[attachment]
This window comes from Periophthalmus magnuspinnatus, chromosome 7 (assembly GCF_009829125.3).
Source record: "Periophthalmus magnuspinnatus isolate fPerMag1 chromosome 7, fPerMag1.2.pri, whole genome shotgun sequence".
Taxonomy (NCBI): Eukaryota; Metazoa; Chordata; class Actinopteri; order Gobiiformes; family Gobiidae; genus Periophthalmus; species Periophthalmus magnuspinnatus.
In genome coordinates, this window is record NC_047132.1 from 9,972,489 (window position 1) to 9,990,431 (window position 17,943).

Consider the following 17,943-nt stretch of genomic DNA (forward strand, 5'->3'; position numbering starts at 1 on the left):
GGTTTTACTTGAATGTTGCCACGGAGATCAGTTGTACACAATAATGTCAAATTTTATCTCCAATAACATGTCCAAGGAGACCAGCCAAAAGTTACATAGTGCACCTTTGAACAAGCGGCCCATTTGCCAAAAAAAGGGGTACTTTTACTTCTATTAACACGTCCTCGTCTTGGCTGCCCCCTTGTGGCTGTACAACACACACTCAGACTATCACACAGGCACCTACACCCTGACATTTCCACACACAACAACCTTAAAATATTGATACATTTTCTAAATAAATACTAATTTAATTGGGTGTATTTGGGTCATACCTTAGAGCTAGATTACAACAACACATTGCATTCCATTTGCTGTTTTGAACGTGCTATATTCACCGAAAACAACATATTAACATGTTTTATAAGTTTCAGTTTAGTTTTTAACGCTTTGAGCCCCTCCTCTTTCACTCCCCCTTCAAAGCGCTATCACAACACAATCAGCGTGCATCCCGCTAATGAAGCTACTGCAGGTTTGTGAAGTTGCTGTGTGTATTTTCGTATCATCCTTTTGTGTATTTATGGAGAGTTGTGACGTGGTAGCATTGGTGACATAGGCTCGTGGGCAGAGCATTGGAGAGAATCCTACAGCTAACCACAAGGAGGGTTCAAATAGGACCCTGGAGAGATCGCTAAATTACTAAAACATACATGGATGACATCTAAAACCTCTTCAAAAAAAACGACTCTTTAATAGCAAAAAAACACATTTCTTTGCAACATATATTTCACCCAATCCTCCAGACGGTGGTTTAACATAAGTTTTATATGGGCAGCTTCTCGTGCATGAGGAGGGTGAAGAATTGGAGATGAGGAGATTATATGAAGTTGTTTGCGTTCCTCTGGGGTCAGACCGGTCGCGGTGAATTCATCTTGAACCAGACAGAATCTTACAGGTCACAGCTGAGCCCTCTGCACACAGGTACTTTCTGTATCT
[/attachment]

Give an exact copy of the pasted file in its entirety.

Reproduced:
This window comes from Periophthalmus magnuspinnatus, chromosome 7 (assembly GCF_009829125.3).
Source record: "Periophthalmus magnuspinnatus isolate fPerMag1 chromosome 7, fPerMag1.2.pri, whole genome shotgun sequence".
Taxonomy (NCBI): Eukaryota; Metazoa; Chordata; class Actinopteri; order Gobiiformes; family Gobiidae; genus Periophthalmus; species Periophthalmus magnuspinnatus.
In genome coordinates, this window is record NC_047132.1 from 9,972,489 (window position 1) to 9,990,431 (window position 17,943).

Consider the following 17,943-nt stretch of genomic DNA (forward strand, 5'->3'; position numbering starts at 1 on the left):
GGTTTTACTTGAATGTTGCCACGGAGATCAGTTGTACACAATAATGTCAAATTTTATCTCCAATAACATGTCCAAGGAGACCAGCCAAAAGTTACATAGTGCACCTTTGAACAAGCGGCCCATTTGCCAAAAAAAGGGGTACTTTTACTTCTATTAACACGTCCTCGTCTTGGCTGCCCCCTTGTGGCTGTACAACACACACTCAGACTATCACACAGGCACCTACACCCTGACATTTCCACACACAACAACCTTAAAATATTGATACATTTTCTAAATAAATACTAATTTAATTGGGTGTATTTGGGTCATACCTTAGAGCTAGATTACAACAACACATTGCATTCCATTTGCTGTTTTGAACGTGCTATATTCACCGAAAACAACATATTAACATGTTTTATAAGTTTCAGTTTAGTTTTTAACGCTTTGAGCCCCTCCTCTTTCACTCCCCCTTCAAAGCGCTATCACAACACAATCAGCGTGCATCCCGCTAATGAAGCTACTGCAGGTTTGTGAAGTTGCTGTGTGTATTTTCGTATCATCCTTTTGTGTATTTATGGAGAGTTGTGACGTGGTAGCATTGGTGACATAGGCTCGTGGGCAGAGCATTGGAGAGAATCCTACAGCTAACCACAAGGAGGGTTCAAATAGGACCCTGGAGAGATCGCTAAATTACTAAAACATACATGGATGACATCTAAAACCTCTTCAAAAAAAACGACTCTTTAATAGCAAAAAAACACATTTCTTTGCAACATATATTTCACCCAATCCTCCAGACGGTGGTTTAACATAAGTTTTATATGGGCAGCTTCTCGTGCATGAGGAGGGTGAAGAATTGGAGATGAGGAGATTATATGAAGTTGTTTGCGTTCCTCTGGGGTCAGACCGGTCGCGGTGAATTCATCTTGAACCAGACAGAATCTTACAGGTCACAGCTGAGCCCTCTGCACACAGGTACTTTCTGTATCT